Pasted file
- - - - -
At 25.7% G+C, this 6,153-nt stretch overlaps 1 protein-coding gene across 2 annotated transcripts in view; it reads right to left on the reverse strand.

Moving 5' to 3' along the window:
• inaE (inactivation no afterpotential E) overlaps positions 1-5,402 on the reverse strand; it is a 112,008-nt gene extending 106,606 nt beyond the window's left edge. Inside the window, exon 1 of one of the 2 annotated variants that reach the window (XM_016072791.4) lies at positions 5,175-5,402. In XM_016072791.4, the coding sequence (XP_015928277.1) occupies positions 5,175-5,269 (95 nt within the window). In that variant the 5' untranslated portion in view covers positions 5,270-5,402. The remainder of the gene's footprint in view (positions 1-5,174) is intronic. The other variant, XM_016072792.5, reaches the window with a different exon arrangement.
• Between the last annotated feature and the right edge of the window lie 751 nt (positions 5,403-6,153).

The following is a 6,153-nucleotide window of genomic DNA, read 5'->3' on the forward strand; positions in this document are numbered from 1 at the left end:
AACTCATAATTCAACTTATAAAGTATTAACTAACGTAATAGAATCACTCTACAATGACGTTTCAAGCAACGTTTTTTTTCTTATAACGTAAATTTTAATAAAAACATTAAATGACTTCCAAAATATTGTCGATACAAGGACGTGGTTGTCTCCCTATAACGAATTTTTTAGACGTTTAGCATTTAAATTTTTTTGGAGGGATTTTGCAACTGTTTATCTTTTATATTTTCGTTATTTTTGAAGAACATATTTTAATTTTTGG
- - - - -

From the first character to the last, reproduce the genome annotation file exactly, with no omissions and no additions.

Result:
At 25.7% G+C, this 6,153-nt stretch overlaps 1 protein-coding gene across 2 annotated transcripts in view; it reads right to left on the reverse strand.

Moving 5' to 3' along the window:
• inaE (inactivation no afterpotential E) overlaps positions 1-5,402 on the reverse strand; it is a 112,008-nt gene extending 106,606 nt beyond the window's left edge. Inside the window, exon 1 of one of the 2 annotated variants that reach the window (XM_016072791.4) lies at positions 5,175-5,402. In XM_016072791.4, the coding sequence (XP_015928277.1) occupies positions 5,175-5,269 (95 nt within the window). In that variant the 5' untranslated portion in view covers positions 5,270-5,402. The remainder of the gene's footprint in view (positions 1-5,174) is intronic. The other variant, XM_016072792.5, reaches the window with a different exon arrangement.
• Between the last annotated feature and the right edge of the window lie 751 nt (positions 5,403-6,153).

The following is a 6,153-nucleotide window of genomic DNA, read 5'->3' on the forward strand; positions in this document are numbered from 1 at the left end:
AACTCATAATTCAACTTATAAAGTATTAACTAACGTAATAGAATCACTCTACAATGACGTTTCAAGCAACGTTTTTTTTCTTATAACGTAAATTTTAATAAAAACATTAAATGACTTCCAAAATATTGTCGATACAAGGACGTGGTTGTCTCCCTATAACGAATTTTTTAGACGTTTAGCATTTAAATTTTTTTGGAGGGATTTTGCAACTGTTTATCTTTTATATTTTCGTTATTTTTGAAGAACATATTTTAATTTTTGG